Nesting: A living arrangement with advantages for kids

As the relationship between Carlos and Maria, parents of four children, deteriorated, living under the same roof became almost unbearable. Both agreed that someone had to move out. But who? Their decision surprised friends and family alike: the kids would stay and the parents would take turns remaining in the home and living somewhere else.

Nesting and bird nesting refer to an arrangement in which children remain in the family home while the parents take turns being with the kids.

An unusual practice? Maybe, but Ron Ousky, a pioneer in the area of collaborative law (where each spouse has an attorney but the spouses and their lawyers agree to stay out of court) and co-author of the book “The Collaborative Way to Divorce,” says he’s seen a “significant increase” in the number of clients who use nesting to get through the first few months after a divorce.

“I’ve found that, while bird nesting generally becomes difficult over time, it can be a useful bridge to get couples through this initial period, particularly if each parent has family or friends who will take them in during their ‘off-duty’ time.”

Not all parents are willing or able to stay with family or friends during or following a separation or divorce. An option for some is to set up two new homes, one for Mom and one for Dad, while maintaining the home where the children live — obviously a choice that may be expensive.

Other couples rent an apartment or house together and reside there on a rotating basis — when Dad is there, Mom is with the kids, and the other way around. It can be hard to feel at home while living this way. Many of your ex’s clothes and other personal belongings may remain in this home, even when he isn’t there. And, if you had housekeeping issues as a couple, more arguments over dirty laundry on the floor, dishes left in the sink, and throwing out the garbage may await you.

When it comes to the pros of nesting, Dr. Rahil Briggs, a child psychologist, assistant professor of Pediatrics at Albert Einstein College of Medicine, and director of Healthy Steps at Children’s Hospital at Montefiore, says that “the primary advantage of such an arrangement is to maintain some vestige of stability for the child,” something that’s “enormously helpful for children who thrive on routine and consistency.”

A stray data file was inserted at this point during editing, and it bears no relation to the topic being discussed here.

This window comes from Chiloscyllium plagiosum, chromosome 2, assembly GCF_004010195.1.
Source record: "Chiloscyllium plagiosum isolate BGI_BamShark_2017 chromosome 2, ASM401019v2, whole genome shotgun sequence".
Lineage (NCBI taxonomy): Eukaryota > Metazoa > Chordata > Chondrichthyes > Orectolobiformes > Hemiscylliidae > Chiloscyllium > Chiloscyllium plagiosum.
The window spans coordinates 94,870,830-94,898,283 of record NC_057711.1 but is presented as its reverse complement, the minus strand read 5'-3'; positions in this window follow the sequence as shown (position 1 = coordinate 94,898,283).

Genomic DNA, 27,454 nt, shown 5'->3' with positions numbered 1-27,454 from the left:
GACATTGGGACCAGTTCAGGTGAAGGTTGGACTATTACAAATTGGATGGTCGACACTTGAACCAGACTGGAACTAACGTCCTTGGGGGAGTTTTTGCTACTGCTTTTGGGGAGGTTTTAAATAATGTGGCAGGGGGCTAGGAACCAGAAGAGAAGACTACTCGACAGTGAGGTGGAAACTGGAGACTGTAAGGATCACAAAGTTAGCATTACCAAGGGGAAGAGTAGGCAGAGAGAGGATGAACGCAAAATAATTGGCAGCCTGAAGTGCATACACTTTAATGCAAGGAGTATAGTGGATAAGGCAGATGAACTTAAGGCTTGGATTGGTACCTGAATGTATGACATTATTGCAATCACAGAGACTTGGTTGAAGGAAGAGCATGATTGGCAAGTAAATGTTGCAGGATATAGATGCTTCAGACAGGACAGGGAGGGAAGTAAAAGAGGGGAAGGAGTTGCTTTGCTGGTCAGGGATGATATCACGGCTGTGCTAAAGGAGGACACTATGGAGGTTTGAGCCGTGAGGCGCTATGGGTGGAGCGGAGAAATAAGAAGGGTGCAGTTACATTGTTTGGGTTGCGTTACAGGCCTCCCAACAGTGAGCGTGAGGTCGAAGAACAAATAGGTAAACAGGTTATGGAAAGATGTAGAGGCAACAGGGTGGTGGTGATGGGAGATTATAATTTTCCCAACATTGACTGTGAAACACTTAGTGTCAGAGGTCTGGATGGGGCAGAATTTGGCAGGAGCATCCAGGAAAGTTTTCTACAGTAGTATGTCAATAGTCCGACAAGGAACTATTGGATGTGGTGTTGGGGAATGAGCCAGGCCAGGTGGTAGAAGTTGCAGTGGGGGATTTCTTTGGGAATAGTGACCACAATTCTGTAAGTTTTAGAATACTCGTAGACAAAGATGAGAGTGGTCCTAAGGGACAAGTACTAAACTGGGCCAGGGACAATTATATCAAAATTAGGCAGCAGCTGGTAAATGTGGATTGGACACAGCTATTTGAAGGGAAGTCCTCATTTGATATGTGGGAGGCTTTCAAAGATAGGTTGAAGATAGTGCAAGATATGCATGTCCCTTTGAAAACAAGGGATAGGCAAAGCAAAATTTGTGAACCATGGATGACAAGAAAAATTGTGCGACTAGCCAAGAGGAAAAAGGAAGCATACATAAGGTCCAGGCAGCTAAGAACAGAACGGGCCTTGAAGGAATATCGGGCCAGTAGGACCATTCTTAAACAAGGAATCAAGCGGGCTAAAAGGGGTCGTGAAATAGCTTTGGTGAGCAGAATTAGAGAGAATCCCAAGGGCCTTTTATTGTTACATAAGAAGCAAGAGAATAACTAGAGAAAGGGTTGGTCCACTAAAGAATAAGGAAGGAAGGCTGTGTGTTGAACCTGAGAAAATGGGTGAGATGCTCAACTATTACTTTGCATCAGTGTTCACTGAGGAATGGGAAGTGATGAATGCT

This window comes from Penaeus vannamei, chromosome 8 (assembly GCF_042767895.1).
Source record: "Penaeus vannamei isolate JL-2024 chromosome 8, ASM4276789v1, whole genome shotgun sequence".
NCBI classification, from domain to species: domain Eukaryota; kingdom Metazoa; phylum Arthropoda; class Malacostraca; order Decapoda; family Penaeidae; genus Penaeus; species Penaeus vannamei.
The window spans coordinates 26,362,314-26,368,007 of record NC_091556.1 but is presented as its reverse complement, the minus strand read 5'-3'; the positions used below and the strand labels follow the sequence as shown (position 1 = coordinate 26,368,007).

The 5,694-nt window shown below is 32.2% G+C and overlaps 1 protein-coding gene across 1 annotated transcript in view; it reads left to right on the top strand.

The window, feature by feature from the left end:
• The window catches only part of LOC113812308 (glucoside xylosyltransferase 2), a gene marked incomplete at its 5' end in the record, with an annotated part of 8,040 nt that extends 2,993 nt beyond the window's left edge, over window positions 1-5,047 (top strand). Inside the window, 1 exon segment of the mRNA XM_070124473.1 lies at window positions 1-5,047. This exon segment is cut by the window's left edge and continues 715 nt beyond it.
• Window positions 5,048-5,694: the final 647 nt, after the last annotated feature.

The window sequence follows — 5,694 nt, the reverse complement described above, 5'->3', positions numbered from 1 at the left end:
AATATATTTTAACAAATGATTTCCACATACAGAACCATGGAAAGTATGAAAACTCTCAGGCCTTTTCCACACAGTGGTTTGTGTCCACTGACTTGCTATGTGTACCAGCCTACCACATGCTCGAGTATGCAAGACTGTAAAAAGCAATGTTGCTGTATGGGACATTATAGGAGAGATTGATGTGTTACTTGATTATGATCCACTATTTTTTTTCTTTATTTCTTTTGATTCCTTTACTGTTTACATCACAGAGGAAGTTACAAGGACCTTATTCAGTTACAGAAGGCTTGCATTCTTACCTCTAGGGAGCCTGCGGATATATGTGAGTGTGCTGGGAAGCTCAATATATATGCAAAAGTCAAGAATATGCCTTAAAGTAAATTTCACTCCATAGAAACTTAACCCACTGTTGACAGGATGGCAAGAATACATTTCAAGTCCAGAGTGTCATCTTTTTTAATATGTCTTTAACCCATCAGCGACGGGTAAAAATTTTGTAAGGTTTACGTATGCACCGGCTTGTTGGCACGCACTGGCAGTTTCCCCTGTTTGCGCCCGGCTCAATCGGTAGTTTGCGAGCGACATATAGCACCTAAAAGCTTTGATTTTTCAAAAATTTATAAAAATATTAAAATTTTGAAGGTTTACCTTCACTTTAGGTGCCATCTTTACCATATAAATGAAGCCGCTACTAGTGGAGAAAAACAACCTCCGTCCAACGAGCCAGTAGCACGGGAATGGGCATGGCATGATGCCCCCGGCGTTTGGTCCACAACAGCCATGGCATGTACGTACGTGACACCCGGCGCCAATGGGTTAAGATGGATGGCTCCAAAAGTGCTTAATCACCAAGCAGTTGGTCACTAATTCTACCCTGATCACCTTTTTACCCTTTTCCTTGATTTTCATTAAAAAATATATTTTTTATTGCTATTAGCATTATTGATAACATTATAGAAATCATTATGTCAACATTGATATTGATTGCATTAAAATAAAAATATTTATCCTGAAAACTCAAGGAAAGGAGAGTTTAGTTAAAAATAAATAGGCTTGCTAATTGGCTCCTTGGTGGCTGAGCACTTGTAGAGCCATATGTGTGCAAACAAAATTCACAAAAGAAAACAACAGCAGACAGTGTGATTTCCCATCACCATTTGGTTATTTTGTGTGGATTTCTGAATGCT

The disadvantage, Briggs said, can be the disruption it causes parents “who are struggling themselves to maintain a stable, new routine.” She suggests parents “undertake a certain cost and benefit analysis to ascertain whether there are more advantages to nesting than disadvantages.”

Can nesting work for you and your family? If so, for how long, and when is it time to stop? These are personal decisions best facilitated by a therapist.

I will share that the idea of allowing children to stay in familiar surroundings, in their home, appeals to me. It seems fair. After all, the kids didn’t ask for or want the divorce; why should they pay for the choices of their parents? Yes, rotating in and out of a home shared with a soon-to-be ex is an unpleasant thought and causes anxiety; but don’t our kids have anxiety about moving back and forth from Mom’s house to Dad’s, and back again? Why should they bear this burden instead of us?

But, as a mediator, and as a divorced parent, I know that the question of nesting can be complicated. If considered at all, an honest exploration and evaluation are necessary. Would you be able to handle nesting? Would your spouse?

As parents, we need to take care of ourselves as well as our children. Spending more money than we can afford, or putting ourselves in a living environment likely to adversely affect our own mental health won’t make our kids feel more secure and loved.

For some, nesting can prove a viable option that helps children. For others, the burden is too great.

New York City- and Long Island-based divorce mediator and collaborative divorce lawyer Lee Chabin, Esq. helps clients end their relationships respectfully and without going to court. Contact him at lee_chabin@lc-mediate.com or (718) 229-6149, or go to lc-mediate.com/home.

Disclaimer: All material in this column is for informational purposes only and does not constitute legal advice. Discussing your particular case and circumstances with a legal professional before making important decisions is strongly encouraged.